Take the 2-minute tour ×
Super User is a question and answer site for computer enthusiasts and power users. It's 100% free, no registration required.

I'm trying to upgrade Windows XP Pro to Vista Ultimate, and I don't want to do a clean install. The upgrade gets most of the way through the last step in the list of tasks (after about two hours) and then aborts with the following error:

The upgrade was not successful.

It then restores the system back to XP.

When I look in the setuperr.log file (in C:\$Windows.~BT\Sources\Panther, created during the upgrade), the last error in the file is the following:

2009-10-31 21:17:55, Error [0x080390] MIG Failure while calling IPostApply->PostApply for Plugin={ServerPath="%windir%\system32\drmmgrtn.dll", CLSID={743B7FD2-8427-4b7d-B330-A95618DE2BFC}, ThreadingModel=Apartment}.
Error: 0x80070057

I've searched the net for all of the keywords in that error, but haven't found a solution. I've also called Microsoft and paid for a support case, but so far they haven't been able to figure it out either.

I did, however, find a related Super User question, Troubleshooting failed upgrade to Windows 7? about upgrading from Vista to Windows 7.

The file mentioned in the error, drmmgrtn.dll, wasn't on my machine. I can see that it's part of the Vista install (in C:\$WINDOWS.~BT\Sources\dlmanifests\microsoft-windows-mediaplayer-drm-dl) so I'm assuming that the installer is trying to load it but can't for some reason.

Looking at the properties of the file, I can see that it's called DRM Migration DLL, from Microsoft. I tried removing every program I could think of that might interfere with DRM, but it always fails at the same place with that same error.

I've also done the following:

  • Used msconfig to boot into Selective Startup mode, with only Microsoft services running.
  • Uninstalled AVG Anti-Virus, Nero, Nvidia display driver, Power DVD, and Windows Media Player.
  • Copied the contents of the Vista install DVD to the hard drive and run it from there.
  • Checked Event Viewer, but found no errors at the time the installation was aborted.

Anyone have any other ideas to try?

share|improve this question

3 Answers 3

This is a bit of a stretch, but I had problems doing a clean install of Vista while back due to using a SATA-connected DVD drive. The only way it would finish installing was if I used an IDE connection for the optical drive. Once installed, the SATA connection worked with no problems whatsoever.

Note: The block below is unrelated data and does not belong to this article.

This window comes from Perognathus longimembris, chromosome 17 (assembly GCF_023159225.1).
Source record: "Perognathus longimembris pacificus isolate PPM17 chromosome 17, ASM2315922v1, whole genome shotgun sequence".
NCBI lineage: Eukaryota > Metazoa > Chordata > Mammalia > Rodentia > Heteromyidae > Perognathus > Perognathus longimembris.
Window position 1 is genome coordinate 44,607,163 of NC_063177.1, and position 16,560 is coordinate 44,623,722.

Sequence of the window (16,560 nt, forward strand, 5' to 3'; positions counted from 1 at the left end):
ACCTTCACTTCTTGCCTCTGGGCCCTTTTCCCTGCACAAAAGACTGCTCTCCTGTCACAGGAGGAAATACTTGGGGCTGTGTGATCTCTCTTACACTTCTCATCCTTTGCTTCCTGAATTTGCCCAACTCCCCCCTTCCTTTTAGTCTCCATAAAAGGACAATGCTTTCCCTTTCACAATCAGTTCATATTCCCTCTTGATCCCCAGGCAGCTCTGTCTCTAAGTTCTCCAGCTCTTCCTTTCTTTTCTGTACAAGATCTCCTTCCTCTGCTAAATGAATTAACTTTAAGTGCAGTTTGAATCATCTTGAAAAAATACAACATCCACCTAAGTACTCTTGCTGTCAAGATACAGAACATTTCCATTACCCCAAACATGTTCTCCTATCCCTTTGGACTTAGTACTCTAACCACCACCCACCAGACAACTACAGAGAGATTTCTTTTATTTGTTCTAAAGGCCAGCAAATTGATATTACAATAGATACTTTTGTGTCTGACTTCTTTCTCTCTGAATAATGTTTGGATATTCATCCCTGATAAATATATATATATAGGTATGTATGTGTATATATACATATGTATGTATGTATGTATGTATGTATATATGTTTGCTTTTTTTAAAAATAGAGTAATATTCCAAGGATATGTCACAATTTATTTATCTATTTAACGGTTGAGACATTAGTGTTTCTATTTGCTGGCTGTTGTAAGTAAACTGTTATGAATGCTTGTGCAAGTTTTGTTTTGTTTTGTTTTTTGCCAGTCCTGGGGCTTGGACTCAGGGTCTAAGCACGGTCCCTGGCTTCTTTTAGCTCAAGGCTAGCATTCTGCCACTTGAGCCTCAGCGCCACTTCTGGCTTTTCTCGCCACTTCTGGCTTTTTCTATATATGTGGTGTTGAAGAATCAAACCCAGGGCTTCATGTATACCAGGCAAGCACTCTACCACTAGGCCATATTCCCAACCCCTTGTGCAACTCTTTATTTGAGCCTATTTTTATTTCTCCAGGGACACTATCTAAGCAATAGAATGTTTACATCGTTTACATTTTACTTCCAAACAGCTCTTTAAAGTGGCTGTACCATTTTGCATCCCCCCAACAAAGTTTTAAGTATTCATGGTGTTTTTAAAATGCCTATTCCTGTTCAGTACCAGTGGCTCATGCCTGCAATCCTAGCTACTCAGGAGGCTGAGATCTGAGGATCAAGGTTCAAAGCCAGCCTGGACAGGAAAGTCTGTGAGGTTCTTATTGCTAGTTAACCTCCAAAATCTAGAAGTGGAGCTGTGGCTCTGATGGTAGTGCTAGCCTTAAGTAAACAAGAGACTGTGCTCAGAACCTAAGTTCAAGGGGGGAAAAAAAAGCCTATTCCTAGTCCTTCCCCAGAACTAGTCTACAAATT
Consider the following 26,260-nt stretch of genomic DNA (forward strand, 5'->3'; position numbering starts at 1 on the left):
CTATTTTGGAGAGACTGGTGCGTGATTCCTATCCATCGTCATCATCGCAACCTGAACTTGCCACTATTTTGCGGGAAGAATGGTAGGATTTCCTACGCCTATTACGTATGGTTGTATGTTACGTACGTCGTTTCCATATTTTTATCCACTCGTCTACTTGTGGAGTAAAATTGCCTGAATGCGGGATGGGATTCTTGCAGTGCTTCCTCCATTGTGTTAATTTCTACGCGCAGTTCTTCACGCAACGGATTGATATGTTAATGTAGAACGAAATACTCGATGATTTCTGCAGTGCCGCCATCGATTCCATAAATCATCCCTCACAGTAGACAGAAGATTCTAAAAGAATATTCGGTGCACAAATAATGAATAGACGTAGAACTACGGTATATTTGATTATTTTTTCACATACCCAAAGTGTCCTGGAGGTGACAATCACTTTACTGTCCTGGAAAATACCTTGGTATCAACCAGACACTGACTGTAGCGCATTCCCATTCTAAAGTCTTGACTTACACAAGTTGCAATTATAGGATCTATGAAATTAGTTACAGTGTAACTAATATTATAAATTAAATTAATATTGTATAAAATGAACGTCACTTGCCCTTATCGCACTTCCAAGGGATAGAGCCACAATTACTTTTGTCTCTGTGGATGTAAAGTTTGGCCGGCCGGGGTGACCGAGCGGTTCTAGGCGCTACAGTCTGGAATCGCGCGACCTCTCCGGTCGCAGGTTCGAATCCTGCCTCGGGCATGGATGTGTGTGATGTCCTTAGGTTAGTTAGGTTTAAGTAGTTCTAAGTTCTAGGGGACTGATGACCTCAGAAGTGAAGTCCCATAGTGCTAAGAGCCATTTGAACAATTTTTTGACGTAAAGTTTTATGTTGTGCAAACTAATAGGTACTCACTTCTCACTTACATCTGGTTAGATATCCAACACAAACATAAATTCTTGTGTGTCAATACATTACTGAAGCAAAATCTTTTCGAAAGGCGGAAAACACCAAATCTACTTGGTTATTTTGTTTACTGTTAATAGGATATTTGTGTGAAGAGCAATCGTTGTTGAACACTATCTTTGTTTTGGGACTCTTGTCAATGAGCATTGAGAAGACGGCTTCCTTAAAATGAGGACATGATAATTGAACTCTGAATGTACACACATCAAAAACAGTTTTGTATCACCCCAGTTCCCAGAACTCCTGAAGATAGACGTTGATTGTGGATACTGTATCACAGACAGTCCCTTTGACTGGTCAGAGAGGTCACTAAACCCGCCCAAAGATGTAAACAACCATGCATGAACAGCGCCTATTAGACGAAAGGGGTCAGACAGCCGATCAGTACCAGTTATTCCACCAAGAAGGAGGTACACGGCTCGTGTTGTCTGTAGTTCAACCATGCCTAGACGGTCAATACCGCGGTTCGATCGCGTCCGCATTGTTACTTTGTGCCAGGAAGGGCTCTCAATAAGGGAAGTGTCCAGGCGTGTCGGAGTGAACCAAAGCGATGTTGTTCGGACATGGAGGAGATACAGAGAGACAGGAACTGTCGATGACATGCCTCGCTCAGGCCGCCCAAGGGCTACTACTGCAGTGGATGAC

I can't say anything for your log files (as I didn't get any to reference when I had the problem), so this may be a totally different issue. I only bring it up because the install killed itself the exact same way...looked good, and then just failed.

share|improve this answer
    
Thanks for the suggestion. In my case, the DVD drive is actually IDE. The two hard drives are SATA, but there's not much I can do about that. Microsoft seemed unwilling or unable to investigate the error msg, preferring to just try an endless list of shots-in-the dark and disabling and uninstalling everything they could think of. I've attempted the upgrade about 8 or 9 times now. They finally gave up saying the filesystem must be corrupt, and that I had to do a clean install. :-( –  Russell G Nov 9 '09 at 22:54
    
My hard drives were SATA as well, it was just the SATA connection on the optical drive that was causing it to fail. If the clean install worked though, it must not have been the problem anyway. –  DanB Nov 10 '09 at 18:19

Microsoft was right, you should give up and do a clean install. Obviously something carrying over from XP isn't compatible with Vista. While you're at it, skip ahead to Windows 7.

The clean install is your best option since half your apps wouldn't work after the upgrade anyways. Best to inventory them and backup your data and then re-install after putting on the new OS. If you don't have some goofy app from 8+ years ago that's your reason for wanting an upgrade over a clean install, you should also consider Windows alternatives like Linux or Mac.

share|improve this answer
    
+1 to skipping to Windows 7. Vista is the OS everyone will pretend never happened, just like Windows ME is now. –  SevenT2 Nov 23 '09 at 13:23

Since the missing DLL has something to do with Windows Media Player, I would install both WMP and Microsoft .NET Framework 3.5 before trying again.

share|improve this answer

Your Answer

 
discard

By posting your answer, you agree to the privacy policy and terms of service.

Not the answer you're looking for? Browse other questions tagged or ask your own question.